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Fabianich toasts to his late comrades

May 20, 2013
Weirton Daily Times

WEIRTON - Milton Fabianich quietly read 94 names Sunday evening marking the second year he remained the last living member of the Weirton Last Man's Club.

"It all started in 1956 when Robert Adams and Norman Gracie started the World War II Last Man's Club. They got the idea from John Hertnick who had started the World War I Last Man's Club. Bob Adams was the first commandant of our club but he died in 1959," related Fabianich.

"When they organized the club a signup sheet was placed at the American Legion hall and the Veterans of Foreign Wars downtown for 60 days. You had to bring your honorable discharge papers in when you signed up," Fabianich said.

Article Photos

LOOKING FOR FRIENDS — Milton Fabianich, commandant and the final living member of the Weirton Last Man’s Club, and Guy Ceraolo of Weirton examine the memorial board listing the 95 members of the club formed in 1956. Ceraolo, a World War II veteran, never joined the Last Man’s Club but joins Fabianich for the annual dinner hosted by the American Legion Post 10 Ladies Auxiliary. - Dave Gossett

"I was hoping Johnny Moore would still be here with me. I had no idea Johnny was so ill last year. We were on the telephone planning the dinner and I learned later he was in a wheelchair. When he passed away I was shocked," said Fabianich.

"There is no joy in being the last man. So many friends have gone on before me. But I will toast the 94 men who were members of the club until I am gone," the 85-year old Fabianich said after he made the traditional toast.

Fabianich was joined by three friends for the dinner at the American Legion Post 10 Sunday, including 94-year old Guy Ceraolo of Weirton.

"I don't know why I never joined the Last Man's Club. I guess I never really thought about it. But I will be here for Milton as long as I am around," Ceraolo promised.

Vic Folden, commander of Post 10, also sat at the table and toasted the 94 late members of the Last Man's Club.

"We made it through another year. And I still think you are the greatest generation ever. I first met Milt last year. It has been a pleasure to know him. It is truly an honor to be with Milt and Guy. You guys paved the way for the rest of the veterans. My family has had a relative in the military since the Continental Army and now my grandson is in the Marines. Thank you for your service and God willing we are all here next year," Folden remarked.

Folden also asked Fabianich to present the Last Man's Club wreath on Memorial Day at the Veterans Memorial Wall.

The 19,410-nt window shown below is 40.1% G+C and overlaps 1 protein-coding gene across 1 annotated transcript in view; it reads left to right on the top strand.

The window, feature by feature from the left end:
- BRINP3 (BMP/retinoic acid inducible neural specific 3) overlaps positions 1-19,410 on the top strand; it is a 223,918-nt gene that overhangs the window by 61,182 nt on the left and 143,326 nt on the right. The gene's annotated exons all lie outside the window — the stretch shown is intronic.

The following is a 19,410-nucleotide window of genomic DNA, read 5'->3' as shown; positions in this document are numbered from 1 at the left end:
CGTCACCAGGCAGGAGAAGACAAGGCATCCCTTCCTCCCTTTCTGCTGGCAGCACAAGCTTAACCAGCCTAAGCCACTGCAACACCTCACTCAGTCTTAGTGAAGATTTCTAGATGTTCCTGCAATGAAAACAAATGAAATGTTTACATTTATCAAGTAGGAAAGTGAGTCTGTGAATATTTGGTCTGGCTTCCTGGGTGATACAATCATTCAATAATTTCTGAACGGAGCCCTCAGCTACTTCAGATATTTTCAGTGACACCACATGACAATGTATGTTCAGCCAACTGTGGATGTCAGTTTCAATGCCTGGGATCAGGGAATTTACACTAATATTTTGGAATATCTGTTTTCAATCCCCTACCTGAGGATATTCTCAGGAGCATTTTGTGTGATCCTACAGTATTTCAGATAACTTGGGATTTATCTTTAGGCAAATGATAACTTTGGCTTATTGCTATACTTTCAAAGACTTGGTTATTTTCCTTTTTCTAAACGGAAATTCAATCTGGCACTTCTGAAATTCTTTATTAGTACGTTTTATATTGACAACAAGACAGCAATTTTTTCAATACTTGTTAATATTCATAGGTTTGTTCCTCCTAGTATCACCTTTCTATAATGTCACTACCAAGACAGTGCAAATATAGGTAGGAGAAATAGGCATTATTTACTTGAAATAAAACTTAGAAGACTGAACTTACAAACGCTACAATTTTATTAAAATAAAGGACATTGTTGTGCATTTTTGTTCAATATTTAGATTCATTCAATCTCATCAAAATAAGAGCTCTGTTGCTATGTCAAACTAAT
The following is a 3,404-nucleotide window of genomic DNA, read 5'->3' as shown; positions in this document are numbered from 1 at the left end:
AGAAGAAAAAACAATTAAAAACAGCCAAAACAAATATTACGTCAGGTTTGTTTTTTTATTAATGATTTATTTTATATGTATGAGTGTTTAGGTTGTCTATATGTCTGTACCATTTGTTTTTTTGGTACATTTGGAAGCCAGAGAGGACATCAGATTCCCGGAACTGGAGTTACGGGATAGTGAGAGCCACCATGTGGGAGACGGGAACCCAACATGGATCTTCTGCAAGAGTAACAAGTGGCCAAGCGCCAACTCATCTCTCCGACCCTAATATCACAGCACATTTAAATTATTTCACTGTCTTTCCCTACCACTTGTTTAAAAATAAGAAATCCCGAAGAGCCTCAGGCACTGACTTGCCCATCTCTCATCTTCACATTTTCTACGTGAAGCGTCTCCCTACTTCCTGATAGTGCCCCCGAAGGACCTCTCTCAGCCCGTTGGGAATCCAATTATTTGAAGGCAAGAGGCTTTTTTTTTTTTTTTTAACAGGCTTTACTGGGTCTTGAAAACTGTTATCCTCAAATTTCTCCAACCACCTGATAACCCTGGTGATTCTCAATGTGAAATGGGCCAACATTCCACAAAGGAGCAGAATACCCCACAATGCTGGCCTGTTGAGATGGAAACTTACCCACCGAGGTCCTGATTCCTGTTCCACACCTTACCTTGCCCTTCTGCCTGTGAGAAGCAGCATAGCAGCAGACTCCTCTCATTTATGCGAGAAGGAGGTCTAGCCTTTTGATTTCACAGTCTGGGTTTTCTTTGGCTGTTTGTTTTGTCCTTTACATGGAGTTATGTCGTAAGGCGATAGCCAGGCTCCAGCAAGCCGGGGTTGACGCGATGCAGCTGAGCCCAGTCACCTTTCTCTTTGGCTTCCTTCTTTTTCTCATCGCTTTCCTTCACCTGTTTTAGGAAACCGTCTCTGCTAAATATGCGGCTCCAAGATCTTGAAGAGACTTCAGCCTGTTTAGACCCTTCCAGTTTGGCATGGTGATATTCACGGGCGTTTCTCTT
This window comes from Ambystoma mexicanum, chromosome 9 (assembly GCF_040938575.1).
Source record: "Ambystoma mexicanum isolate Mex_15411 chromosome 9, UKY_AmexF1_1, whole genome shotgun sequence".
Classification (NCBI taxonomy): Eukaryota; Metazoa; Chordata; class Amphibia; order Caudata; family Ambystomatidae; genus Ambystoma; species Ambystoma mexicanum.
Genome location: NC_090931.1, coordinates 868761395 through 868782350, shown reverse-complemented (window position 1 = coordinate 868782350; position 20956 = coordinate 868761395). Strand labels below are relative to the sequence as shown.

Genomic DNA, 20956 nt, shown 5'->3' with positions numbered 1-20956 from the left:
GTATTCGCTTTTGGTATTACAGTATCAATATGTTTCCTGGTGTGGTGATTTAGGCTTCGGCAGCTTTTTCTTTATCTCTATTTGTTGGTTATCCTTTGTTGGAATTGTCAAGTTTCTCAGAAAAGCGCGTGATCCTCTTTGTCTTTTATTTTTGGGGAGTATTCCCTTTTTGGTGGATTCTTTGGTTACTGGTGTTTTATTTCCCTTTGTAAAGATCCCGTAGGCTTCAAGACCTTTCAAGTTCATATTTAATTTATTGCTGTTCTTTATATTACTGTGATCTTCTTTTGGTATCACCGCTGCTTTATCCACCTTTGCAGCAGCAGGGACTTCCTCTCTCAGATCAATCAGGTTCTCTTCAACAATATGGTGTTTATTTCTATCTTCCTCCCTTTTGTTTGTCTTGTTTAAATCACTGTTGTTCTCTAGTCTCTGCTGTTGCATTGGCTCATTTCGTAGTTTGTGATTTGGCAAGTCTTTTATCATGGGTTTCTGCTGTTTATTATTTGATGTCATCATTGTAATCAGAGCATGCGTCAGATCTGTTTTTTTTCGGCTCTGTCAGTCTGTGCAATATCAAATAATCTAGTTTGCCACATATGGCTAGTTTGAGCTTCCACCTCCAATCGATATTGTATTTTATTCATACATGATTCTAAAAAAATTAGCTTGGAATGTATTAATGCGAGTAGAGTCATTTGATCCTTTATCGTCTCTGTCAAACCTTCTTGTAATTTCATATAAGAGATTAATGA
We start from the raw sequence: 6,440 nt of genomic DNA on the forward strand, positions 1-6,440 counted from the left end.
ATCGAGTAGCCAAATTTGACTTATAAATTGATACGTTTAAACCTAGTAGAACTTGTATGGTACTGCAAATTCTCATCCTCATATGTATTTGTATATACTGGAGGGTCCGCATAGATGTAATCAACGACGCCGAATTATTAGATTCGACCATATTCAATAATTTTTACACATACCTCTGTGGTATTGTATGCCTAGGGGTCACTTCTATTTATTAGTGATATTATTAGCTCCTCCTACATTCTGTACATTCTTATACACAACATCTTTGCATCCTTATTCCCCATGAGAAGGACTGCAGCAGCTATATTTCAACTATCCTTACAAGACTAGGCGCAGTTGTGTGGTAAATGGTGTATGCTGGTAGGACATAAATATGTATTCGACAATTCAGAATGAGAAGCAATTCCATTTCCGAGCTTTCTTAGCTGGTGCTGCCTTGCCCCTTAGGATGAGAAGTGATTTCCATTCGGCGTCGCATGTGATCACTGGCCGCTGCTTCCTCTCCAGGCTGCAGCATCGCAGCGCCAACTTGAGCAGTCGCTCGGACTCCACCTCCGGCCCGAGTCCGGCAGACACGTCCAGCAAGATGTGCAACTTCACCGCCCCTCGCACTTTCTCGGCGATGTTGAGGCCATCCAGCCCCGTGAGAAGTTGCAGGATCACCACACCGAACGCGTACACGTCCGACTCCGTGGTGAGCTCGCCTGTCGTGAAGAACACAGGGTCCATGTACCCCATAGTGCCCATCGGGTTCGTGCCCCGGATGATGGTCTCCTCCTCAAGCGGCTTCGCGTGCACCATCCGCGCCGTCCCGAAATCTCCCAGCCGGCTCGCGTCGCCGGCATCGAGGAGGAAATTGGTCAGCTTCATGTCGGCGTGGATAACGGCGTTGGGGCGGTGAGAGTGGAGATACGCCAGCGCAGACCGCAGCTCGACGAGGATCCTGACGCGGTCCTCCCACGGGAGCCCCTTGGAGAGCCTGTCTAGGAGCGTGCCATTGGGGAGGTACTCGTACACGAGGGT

"I want to thank the Post 10 Ladies Auxiliary for making a great dinner and taking care of us tonight," added Fabianich.

"We told Milt we will host this dinner as long as he is here, which I hope is for a very long time," Ladies Auxiliary President Shirley Brecht said.

And following the dinner Fabianich reflected on his life that has included serving as a military policeman in the Third Army at the War Crimes Military Tribunal at Nuremberg, Germany, following World War II.

"We were initially serving under Gen. George Patton, who always insisted on his men wearing clean uniforms no matter what the conditions were. We were responsible for moving armored vehicles around and then later I served under Gen, Telford Taylor at Nuremberg," Fabianich said.

"I came home in 1946 and went back to my job in Weirton Steel. That's where I met my wife. We will be married 66 years later this year," recalled Fabianich.

"How did you end up marrying a woman from Mingo Junction. How did you ever meet her," asked Ceraolo.

"Eva was a tin flopper in the mill. I was running a buggy moving the material and had to stop for a minute and she started talking to me. Two hundred women in the mill and she was the only one who talked to me. We got married and have been together ever since," explained Fabianich.

"Guy was also in the Third Army but he is older and went to the war before I did," Fabianich said.

"I was in Patton's 41st Armored Infantry. We were called 'Hell on Wheels' But I was captured by the Germans near the Elbe River and spent a month in a prisoner of war camp before the Russians liberated us," said Ceraolo.

"I am glad to be here with Milt. I congratulate you," added Ceraolo.

"I consider you my brother," Fabianich told Ceraolo.

"Next year's Last Man's Club dinner will be held on May 18. It is always the Sunday preceding the Sunday before Memorial Day. I will call all of you and hope you can join me," stated Fabianich.

Following a final silent toast to Fabianich and the Last Man's Club, the three men parted with handshakes and hugs from the members of the ladies auxiliary.

"We always hug our veterans," said Brecht.

 
 

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